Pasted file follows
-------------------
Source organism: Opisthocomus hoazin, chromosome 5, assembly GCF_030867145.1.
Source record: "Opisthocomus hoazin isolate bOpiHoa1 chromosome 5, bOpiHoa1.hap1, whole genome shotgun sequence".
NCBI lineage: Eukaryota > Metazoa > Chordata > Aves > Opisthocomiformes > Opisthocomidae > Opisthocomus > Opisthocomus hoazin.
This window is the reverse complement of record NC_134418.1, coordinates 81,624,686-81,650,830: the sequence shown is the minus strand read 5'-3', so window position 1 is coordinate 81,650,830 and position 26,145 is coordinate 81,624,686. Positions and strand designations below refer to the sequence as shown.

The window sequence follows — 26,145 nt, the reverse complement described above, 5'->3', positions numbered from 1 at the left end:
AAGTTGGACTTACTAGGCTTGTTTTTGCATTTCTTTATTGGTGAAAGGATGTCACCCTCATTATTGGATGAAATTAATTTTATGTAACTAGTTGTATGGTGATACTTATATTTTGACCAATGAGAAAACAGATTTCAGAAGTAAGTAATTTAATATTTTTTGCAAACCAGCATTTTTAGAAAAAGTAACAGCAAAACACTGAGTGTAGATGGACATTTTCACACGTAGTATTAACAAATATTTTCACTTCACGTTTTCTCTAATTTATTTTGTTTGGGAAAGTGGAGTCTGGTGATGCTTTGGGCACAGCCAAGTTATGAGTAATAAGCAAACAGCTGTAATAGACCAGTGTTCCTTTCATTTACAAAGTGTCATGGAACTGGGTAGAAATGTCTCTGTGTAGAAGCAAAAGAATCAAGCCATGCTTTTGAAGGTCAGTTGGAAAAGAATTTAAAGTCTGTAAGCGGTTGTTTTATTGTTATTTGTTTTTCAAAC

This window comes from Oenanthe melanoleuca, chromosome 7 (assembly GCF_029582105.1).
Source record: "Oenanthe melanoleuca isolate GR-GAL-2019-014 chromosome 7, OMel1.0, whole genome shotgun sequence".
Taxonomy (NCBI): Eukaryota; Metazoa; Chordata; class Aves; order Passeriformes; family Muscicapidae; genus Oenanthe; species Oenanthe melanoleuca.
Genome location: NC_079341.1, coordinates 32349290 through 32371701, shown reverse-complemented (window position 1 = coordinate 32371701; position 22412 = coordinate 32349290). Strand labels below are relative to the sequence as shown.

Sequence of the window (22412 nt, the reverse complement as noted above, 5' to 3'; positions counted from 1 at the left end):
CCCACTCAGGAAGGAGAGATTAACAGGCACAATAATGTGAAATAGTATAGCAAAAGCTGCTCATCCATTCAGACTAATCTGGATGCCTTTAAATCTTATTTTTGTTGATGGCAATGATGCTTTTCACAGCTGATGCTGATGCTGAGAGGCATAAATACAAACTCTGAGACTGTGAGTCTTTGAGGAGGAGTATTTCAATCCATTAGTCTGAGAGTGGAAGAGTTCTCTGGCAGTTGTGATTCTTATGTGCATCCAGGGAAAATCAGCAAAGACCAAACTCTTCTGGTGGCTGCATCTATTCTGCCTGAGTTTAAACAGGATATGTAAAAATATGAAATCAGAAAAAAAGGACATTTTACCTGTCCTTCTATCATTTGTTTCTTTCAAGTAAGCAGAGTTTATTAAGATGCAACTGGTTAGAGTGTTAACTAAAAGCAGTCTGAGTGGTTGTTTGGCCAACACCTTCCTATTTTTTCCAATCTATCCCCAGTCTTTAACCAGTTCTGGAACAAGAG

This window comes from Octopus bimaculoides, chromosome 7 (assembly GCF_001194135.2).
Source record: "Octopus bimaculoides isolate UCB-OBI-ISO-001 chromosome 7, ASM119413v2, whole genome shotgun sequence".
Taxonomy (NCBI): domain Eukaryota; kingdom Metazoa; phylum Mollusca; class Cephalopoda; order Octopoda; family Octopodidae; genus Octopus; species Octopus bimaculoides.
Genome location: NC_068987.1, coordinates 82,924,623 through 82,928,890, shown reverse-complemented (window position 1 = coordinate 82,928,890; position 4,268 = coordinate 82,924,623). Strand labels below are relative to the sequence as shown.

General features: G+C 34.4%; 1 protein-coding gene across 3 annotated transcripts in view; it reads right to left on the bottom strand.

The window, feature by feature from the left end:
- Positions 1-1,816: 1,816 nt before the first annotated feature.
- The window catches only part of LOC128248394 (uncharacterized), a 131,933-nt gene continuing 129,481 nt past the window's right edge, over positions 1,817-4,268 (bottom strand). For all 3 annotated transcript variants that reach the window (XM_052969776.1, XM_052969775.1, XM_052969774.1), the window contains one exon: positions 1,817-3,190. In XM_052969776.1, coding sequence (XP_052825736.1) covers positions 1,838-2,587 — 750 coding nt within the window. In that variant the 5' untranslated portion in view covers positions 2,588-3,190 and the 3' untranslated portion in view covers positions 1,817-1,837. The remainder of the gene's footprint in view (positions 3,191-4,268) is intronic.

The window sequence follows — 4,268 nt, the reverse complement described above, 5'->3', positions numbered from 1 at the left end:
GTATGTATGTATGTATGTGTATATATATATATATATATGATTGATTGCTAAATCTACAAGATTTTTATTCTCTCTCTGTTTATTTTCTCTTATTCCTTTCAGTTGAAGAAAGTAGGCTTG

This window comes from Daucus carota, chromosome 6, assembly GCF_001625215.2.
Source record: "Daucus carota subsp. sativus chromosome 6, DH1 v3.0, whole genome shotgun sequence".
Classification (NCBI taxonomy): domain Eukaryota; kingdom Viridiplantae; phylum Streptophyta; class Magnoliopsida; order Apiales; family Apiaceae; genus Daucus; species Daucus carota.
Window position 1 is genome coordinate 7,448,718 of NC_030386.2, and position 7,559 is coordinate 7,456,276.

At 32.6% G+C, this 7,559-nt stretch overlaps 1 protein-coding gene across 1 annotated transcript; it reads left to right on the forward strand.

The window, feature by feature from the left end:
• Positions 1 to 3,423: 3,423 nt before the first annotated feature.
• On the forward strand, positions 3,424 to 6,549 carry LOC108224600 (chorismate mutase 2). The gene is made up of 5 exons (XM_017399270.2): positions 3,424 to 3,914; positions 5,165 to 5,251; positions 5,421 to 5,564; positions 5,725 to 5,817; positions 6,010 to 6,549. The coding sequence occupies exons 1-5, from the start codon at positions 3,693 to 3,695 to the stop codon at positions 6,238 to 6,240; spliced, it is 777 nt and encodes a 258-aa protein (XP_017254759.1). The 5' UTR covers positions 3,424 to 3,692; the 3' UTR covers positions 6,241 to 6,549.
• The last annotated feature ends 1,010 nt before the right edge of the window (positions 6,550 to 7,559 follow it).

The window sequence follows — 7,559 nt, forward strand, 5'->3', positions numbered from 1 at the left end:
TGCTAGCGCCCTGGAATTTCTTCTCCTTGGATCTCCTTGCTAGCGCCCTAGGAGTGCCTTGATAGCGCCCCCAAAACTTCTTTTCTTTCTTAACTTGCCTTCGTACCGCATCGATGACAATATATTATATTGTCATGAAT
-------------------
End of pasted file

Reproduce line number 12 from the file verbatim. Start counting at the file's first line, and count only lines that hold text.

CCCACTCAGGAAGGAGAGATTAACAGGCACAATAATGTGAAATAGTATAGCAAAAGCTGCTCATCCATTCAGACTAATCTGGATGCCTTTAAATCTTATTTTTGTTGATGGCAATGATGCTTTTCACAGCTGATGCTGATGCTGAGAGGCATAAATACAAACTCTGAGACTGTGAGTCTTTGAGGAGGAGTATTTCAATCCATTAGTCTGAGAGTGGAAGAGTTCTCTGGCAGTTGTGATTCTTATGTGCATCCAGGGAAAATCAGCAAAGACCAAACTCTTCTGGTGGCTGCATCTATTCTGCCTGAGTTTAAACAGGATATGTAAAAATATGAAATCAGAAAAAAAGGACATTTTACCTGTCCTTCTATCATTTGTTTCTTTCAAGTAAGCAGAGTTTATTAAGATGCAACTGGTTAGAGTGTTAACTAAAAGCAGTCTGAGTGGTTGTTTGGCCAACACCTTCCTATTTTTTCCAATCTATCCCCAGTCTTTAACCAGTTCTGGAACAAGAG